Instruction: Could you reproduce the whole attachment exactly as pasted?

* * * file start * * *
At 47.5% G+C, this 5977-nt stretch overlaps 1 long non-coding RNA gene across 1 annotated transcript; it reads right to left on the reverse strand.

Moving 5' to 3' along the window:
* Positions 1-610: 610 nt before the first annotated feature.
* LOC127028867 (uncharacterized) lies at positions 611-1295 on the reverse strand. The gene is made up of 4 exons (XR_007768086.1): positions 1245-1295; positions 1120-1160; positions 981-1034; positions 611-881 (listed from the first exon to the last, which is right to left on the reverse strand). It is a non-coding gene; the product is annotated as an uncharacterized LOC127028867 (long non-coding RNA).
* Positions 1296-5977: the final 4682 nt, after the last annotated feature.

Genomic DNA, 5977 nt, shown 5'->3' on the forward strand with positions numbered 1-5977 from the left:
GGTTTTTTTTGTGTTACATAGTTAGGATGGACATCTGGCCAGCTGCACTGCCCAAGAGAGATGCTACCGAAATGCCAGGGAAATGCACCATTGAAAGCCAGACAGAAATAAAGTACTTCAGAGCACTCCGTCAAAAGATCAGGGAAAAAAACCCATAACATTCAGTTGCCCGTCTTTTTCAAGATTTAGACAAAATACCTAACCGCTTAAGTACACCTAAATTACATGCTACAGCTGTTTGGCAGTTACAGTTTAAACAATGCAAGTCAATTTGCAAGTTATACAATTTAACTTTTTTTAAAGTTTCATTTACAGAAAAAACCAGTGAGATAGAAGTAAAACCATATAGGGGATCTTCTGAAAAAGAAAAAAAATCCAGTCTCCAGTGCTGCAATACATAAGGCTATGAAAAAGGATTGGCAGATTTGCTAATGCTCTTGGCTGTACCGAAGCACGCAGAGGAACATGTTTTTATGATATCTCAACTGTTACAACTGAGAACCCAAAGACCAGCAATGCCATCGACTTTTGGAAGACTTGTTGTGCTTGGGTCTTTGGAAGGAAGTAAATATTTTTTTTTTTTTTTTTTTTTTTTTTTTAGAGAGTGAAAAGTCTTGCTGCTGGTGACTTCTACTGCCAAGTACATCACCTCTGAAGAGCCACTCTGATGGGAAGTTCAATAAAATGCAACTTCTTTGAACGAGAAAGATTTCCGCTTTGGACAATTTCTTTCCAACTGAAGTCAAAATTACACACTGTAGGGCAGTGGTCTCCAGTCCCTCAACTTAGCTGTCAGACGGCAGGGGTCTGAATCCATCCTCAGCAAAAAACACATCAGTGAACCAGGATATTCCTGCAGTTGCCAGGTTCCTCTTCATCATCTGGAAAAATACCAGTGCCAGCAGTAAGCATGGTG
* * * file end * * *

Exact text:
At 47.5% G+C, this 5977-nt stretch overlaps 1 long non-coding RNA gene across 1 annotated transcript; it reads right to left on the reverse strand.

Moving 5' to 3' along the window:
* Positions 1-610: 610 nt before the first annotated feature.
* LOC127028867 (uncharacterized) lies at positions 611-1295 on the reverse strand. The gene is made up of 4 exons (XR_007768086.1): positions 1245-1295; positions 1120-1160; positions 981-1034; positions 611-881 (listed from the first exon to the last, which is right to left on the reverse strand). It is a non-coding gene; the product is annotated as an uncharacterized LOC127028867 (long non-coding RNA).
* Positions 1296-5977: the final 4682 nt, after the last annotated feature.

Genomic DNA, 5977 nt, shown 5'->3' on the forward strand with positions numbered 1-5977 from the left:
GGTTTTTTTTGTGTTACATAGTTAGGATGGACATCTGGCCAGCTGCACTGCCCAAGAGAGATGCTACCGAAATGCCAGGGAAATGCACCATTGAAAGCCAGACAGAAATAAAGTACTTCAGAGCACTCCGTCAAAAGATCAGGGAAAAAAACCCATAACATTCAGTTGCCCGTCTTTTTCAAGATTTAGACAAAATACCTAACCGCTTAAGTACACCTAAATTACATGCTACAGCTGTTTGGCAGTTACAGTTTAAACAATGCAAGTCAATTTGCAAGTTATACAATTTAACTTTTTTTAAAGTTTCATTTACAGAAAAAACCAGTGAGATAGAAGTAAAACCATATAGGGGATCTTCTGAAAAAGAAAAAAAATCCAGTCTCCAGTGCTGCAATACATAAGGCTATGAAAAAGGATTGGCAGATTTGCTAATGCTCTTGGCTGTACCGAAGCACGCAGAGGAACATGTTTTTATGATATCTCAACTGTTACAACTGAGAACCCAAAGACCAGCAATGCCATCGACTTTTGGAAGACTTGTTGTGCTTGGGTCTTTGGAAGGAAGTAAATATTTTTTTTTTTTTTTTTTTTTTTTTTTTAGAGAGTGAAAAGTCTTGCTGCTGGTGACTTCTACTGCCAAGTACATCACCTCTGAAGAGCCACTCTGATGGGAAGTTCAATAAAATGCAACTTCTTTGAACGAGAAAGATTTCCGCTTTGGACAATTTCTTTCCAACTGAAGTCAAAATTACACACTGTAGGGCAGTGGTCTCCAGTCCCTCAACTTAGCTGTCAGACGGCAGGGGTCTGAATCCATCCTCAGCAAAAAACACATCAGTGAACCAGGATATTCCTGCAGTTGCCAGGTTCCTCTTCATCATCTGGAAAAATACCAGTGCCAGCAGTAAGCATGGTG